Protect Your Baby’s Health Before and After You Become Pregnant!
If you’re trying to get pregnant, one very smart thing to do is to make sure your gums are healthy. A recent study showed that, on average, women with gum disease took two months longer to conceive. By making sure that your teeth are clean and free from plaque before you become pregnant, you are more likely to bypass some of the oral health complications associated with pregnancy. Studies show that women with gum disease are more prone to having premature deliveries – at least three times more likely!
Early Pregnancy Concerns
As early as the second month of pregnancy, many women will start to notice changes in their gum tissue. The tissue may become red, and bleeding may occur when you are brushing your teeth. This condition is known as pregnancy gingivitis. It is believed that pregnancy-related rises in hormone levels contribute to the growth of the kind of bacteria that causes gingivitis. You may experience this as early as the second month of pregnancy. Consult with your dentist immediately to learn what you can do to keep your gums healthy. If the gingivitis worsens, it may become more serious gum disease – periodontitis. Periodontitis seems to have a close association with premature delivery.
Dry mouth (xerostomia) and its converse – excessive salivation – are two other conditions that can be triggered by pregnancy. Those experiencing excessive salivation will generally see the problem go away by the end of the first trimester. Drinking plenty of water and chewing sugarless gum are easy ways to address the dry mouth issue.
Second Trimester Vigilance Needed
The increased risk of pregnancy gingivitis continues through the second trimester and into the third. Another condition, sometimes called pregnancy tumors, more typically will begin during the second trimester. They are officially called pyogenic granulomas (not tumors), and they are non-cancerous growths on the gums. They can bleed easily, and they do warrant removal if they cause too much discomfort. However, even those that are removed often come back during the pregnancy. Time is the best cure – they usually go away on their own after the baby is born. As with pregnancy gingivitis, the best defense for these granulomas is being attentive to oral hygiene.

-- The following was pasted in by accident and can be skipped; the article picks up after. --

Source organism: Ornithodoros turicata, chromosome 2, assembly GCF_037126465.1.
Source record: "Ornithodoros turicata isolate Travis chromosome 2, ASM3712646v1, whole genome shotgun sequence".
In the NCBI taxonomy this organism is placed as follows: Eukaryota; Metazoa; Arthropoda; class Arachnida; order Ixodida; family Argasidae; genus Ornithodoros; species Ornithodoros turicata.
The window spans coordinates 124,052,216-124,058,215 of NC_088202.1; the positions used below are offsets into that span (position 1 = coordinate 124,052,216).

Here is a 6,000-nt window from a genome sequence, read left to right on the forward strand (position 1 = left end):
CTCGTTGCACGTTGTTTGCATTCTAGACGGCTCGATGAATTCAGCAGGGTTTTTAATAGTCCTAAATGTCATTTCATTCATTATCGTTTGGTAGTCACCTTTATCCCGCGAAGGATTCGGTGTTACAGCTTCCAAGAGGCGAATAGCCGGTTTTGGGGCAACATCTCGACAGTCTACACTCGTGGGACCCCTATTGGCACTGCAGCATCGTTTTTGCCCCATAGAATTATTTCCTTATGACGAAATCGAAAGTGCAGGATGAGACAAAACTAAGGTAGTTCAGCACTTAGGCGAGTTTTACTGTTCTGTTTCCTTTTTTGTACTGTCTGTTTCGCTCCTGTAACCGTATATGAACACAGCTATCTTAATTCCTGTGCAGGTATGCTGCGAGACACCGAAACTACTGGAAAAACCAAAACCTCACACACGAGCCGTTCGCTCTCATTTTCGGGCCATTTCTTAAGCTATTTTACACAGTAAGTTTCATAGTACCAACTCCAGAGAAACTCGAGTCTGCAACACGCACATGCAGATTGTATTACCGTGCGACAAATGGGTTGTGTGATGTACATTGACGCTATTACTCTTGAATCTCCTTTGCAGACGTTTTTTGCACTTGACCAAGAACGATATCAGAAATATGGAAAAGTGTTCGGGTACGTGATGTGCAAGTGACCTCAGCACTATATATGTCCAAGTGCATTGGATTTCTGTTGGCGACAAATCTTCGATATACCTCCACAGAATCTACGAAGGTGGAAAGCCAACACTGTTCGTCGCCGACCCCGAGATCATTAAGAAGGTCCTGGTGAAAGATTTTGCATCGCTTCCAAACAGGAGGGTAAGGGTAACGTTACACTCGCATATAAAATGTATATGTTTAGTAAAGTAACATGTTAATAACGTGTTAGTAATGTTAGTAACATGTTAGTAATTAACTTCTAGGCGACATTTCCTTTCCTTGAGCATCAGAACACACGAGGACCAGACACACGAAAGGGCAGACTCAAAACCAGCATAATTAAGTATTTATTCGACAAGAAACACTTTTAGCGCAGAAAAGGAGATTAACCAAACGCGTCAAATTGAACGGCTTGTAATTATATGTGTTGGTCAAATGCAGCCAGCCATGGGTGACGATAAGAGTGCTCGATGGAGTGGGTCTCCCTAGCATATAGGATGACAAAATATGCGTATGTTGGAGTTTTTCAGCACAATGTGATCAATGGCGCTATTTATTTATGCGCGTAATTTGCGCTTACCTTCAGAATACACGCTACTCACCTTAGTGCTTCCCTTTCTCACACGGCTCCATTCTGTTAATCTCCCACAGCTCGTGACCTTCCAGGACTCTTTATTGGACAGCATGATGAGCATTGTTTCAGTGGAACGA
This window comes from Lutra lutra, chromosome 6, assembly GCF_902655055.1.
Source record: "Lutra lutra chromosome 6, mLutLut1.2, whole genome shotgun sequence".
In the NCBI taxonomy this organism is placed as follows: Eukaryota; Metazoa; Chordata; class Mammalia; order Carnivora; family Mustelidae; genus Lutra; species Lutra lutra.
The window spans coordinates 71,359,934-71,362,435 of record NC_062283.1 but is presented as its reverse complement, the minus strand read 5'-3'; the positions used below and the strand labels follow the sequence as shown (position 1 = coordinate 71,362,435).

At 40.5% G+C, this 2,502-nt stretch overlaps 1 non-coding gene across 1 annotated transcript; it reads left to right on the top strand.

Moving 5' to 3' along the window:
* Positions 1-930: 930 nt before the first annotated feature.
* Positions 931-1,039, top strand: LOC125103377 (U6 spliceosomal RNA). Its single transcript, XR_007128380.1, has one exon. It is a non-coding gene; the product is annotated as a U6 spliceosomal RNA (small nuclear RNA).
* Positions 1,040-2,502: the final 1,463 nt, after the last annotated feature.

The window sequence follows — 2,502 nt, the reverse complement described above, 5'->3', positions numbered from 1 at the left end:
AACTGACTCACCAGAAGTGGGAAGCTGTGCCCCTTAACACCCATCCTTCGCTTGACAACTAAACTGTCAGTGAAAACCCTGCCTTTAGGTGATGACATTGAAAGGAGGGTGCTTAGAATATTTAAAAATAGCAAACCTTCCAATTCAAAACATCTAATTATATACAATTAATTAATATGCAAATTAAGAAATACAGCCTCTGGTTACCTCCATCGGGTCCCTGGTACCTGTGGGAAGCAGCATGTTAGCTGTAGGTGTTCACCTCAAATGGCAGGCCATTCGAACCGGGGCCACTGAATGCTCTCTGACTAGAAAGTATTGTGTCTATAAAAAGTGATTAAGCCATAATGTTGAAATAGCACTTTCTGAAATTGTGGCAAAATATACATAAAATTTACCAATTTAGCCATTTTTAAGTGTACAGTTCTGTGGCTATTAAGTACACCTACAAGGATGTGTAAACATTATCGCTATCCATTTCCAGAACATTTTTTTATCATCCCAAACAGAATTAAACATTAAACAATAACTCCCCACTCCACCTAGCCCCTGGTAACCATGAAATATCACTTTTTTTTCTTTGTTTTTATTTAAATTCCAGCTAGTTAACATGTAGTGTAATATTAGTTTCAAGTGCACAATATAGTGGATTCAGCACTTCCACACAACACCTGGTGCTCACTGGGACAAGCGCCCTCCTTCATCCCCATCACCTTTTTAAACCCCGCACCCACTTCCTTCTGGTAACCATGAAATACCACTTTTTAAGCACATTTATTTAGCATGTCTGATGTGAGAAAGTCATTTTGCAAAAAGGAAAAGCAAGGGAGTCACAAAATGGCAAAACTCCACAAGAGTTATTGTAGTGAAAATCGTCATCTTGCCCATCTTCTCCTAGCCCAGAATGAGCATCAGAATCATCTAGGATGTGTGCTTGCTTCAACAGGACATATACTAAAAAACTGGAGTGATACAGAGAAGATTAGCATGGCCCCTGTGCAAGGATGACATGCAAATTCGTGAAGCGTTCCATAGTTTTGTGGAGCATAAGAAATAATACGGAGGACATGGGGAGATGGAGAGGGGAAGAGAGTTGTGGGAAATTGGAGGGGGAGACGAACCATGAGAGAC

If you are beginning to develop pregnancy gingivitis, the best time to address the issue is during your second trimester. It’s a great precaution to go ahead and schedule a dental appointment for your second trimester as soon as you know you’re pregnant. That way, you and your dentist can work together to avoid more serious problems. See your dentist if you have an unusual growth on your gums; it’s best to let a dentist determine what the growth actually is.
Entering the Third Trimester
If you’re experiencing any gum inflammation in the third trimester, see your dentist as soon as possible and get the recommended treatment. Do not leave any type of dental problem, such as a broken tooth, untreated just because you’re in your third trimester. Let your dentist be the judge of whether and how to treat it most effectively for your health and that of your soon-to-be-born baby. It may be possible to perform some type of intermediate treatment and postpone the final treatment until after the baby is born.
It is true, in general, that x-rays should be avoided during pregnancy. However, if your dentist recommends them in order to assess or address a serious dental concern, follow that advice. Digital x-ray machines significantly reduce your radiation exposure. Check with your dentist about the type of equipment being used. Remember, a lead apron will be used to shield your baby. Because of your pregnancy, your dentist will try to minimize the number of x-rays taken.
Summing It Up
Be proactive about your oral health if you’re trying to get pregnant and during every trimester after you do become pregnant. Keep your teeth clean, and try to avoid frequent snacking on sweets that encourage bacterial growth. That is a great way to do all you can to avoid the oral health problems that are associated with pregnancy. A little bit of extra attention to oral hygiene can go a long way in preventing a premature delivery or a low birth weight baby. Talk to your dentist about your current oral hygiene practice and what positive changes you can make for the health of your baby.